Is the Episcopal Church really all that important?

MARK (listing no location) ASKS:

Why do so many journalists seem to think that the small (and dwindling) Episcopal Church is the most important of the “mainline” churches?

THE GUY ANSWERS:

Small? In the current “Yearbook of American and Canadian Churches” the Episcopal Church reports annual proceeds of $2 billion and an “inclusive” membership of 1,951,907, or #14 in size among U.S. religious bodies. Dwindling? For sure. It boasted 3,647,297 members in the peak year of 1966 (using a somewhat inflated headcount method). After decline, average Sunday attendance bottomed out in the 1990s through 2002 at around 850,000, but has fallen to 658,000 after the 2003 installation of its first partnered gay bishop, followed by schism and turmoil.

The headquarters research director asserted that through 2002 the Episcopal Church was the “healthiest” of the so-called mainline churches (defined as long-established, Protestant, predominantly white, ecumenical, and rather pluralistic in doctrine). All such groups have experienced ongoing net membership losses since the mid-1960s, including the American Baptist Churches, Christian Church (Disciples of Christ), Church of the Brethren, Presbyterian Church (USA), Reformed Church in America, United Church of Christ, United Methodist Church, and lately the Evangelical Lutheran Church in America.

Many think fuzziness or liberalism in belief explain this unprecedented mainline slide, considering that most biblically conservative groups continued to grow (though these may also face a troublesome future). But it’s more complicated. Mainline statistics are affected by lowering birth and marriage rates, increasing death rates and average ages, and losses of youngsters raised in these churches.

Important? In journalists’ defense, Mark has gotta admit the Episcopal Church makes news. Years ago we had heresy charges against a bishop (the hierarchy merely tut-tutted over his “tone”) and later inaction when a bishop turned even more contemptuous about Christian traditions. Also the Black Manifesto shakedown, battles over Prayer Book revision, illicit ordinations of the first female clergy, followed by official approval, followed by women bishops, a bishop’s trial for OKing gay clergy (the verdict said sexual morality isn’t “core doctrine”), failed efforts to overturn that policy, then gay bishops, nasty schisms with international and ecumenical reverberations, the church’s continuing legal combat to seize the properties of departing congregations and dioceses, a go-ahead for same-sex weddings in the celebrated D.C. cathedral, and assorted accomplishments and scandals along the way.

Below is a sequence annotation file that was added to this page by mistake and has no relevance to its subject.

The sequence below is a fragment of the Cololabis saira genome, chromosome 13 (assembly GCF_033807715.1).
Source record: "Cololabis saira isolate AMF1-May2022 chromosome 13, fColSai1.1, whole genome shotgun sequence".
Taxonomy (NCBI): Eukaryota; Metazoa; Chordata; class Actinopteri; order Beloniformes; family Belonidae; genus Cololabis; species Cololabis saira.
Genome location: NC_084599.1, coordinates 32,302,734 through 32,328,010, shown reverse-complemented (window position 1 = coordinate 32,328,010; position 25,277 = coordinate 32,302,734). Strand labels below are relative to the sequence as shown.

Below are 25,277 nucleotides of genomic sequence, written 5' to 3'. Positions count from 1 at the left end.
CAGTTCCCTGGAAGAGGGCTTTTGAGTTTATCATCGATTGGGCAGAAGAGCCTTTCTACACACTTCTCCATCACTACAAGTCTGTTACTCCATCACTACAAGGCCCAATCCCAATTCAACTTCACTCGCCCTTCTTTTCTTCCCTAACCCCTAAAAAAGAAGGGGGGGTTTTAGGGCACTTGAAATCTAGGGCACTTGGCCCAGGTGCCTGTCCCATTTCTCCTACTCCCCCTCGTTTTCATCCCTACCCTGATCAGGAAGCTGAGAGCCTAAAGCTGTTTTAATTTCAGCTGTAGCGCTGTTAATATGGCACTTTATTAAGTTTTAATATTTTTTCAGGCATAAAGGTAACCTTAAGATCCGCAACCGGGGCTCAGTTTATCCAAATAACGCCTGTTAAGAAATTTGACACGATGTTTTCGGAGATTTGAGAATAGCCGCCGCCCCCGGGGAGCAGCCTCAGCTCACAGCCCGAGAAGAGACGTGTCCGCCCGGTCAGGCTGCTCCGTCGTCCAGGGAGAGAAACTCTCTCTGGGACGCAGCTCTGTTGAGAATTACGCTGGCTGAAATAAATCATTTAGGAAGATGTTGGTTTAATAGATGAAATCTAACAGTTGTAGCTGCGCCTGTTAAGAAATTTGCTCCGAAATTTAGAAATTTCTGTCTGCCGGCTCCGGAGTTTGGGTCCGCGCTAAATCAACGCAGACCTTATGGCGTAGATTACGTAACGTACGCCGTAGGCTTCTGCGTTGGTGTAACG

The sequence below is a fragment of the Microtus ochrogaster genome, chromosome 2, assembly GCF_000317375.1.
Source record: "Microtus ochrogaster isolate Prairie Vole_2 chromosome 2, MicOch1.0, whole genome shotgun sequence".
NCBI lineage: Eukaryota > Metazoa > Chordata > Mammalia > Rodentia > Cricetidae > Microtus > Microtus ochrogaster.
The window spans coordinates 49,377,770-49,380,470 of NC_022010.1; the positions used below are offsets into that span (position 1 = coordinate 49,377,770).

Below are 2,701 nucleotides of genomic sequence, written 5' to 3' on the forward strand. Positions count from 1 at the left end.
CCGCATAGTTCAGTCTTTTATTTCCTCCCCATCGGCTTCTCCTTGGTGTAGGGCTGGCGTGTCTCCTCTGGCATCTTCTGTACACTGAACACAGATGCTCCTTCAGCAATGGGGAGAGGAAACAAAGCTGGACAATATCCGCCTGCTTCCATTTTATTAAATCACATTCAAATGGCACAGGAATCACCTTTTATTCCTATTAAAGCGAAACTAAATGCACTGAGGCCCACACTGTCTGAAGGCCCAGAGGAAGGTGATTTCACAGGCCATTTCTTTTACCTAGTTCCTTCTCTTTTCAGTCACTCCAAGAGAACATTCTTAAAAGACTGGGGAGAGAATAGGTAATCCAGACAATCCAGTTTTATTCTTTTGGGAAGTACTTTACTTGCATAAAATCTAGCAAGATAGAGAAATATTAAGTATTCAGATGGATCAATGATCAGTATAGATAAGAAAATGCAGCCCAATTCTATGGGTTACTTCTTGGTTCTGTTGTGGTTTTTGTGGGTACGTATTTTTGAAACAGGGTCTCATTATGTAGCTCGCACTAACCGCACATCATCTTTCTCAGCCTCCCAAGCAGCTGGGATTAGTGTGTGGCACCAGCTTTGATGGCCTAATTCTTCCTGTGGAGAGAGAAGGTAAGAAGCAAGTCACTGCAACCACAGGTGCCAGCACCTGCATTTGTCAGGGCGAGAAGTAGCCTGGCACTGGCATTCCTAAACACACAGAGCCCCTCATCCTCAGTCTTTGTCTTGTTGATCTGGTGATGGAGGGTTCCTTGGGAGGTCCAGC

Admittedly the Episcopal Church grabs more media attention than, say, the mainline’s far bigger United Methodist Church or than conservative groups of comparable size (Assemblies of God, Churches of Christ, Lutheran Church — Missouri Synod). Perhaps Episcopalians are more tempestuous in handling their disputes. Or maybe the Episcopal mystique echoes Americans’ odd fascination with the royal family in the church’s mother country, England. No doubt the denomination has enjoyed cultural cachet, whether its Colonial heritage, wealthy and famed forebears, liturgical beauty, or artistic influence. Starting with George Washington, more U.S. presidents have been Episcopalians than members of any other denomination, most recently George H.W. Bush (though young George W. Bush switched to join Laura’s Methodists).

Another index of status is the church affiliations of U.S. Congress members. Episcopalians currently are outnumbered only by Catholics, Baptists, Methodists, and Presbyterians, with 7.3 percent of the ranks (compared with less than 1 percent of the U.S. population). However, as recently as the 1980s Episcopalians typically constituted 12 percent of the Congress, and today’s most prominent Episcopal member, Senator John McCain, has had more involvement with Southern Baptists.

(Full disclosure: The Guy has often worshipped with appreciation at Episcopal congregations, most recently last summer. And some of his best friends are Episcopalians.)

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About Richard Ostling

Richard N. Ostling, a religion writer for the Associated Press, was formerly senior correspondent for Time magazine, where he wrote twenty-three cover stories and was the religion writer for many years. He has also covered religion for the CBS Radio Network and the NewsHour with Jim Lehrer on PBS-TV.


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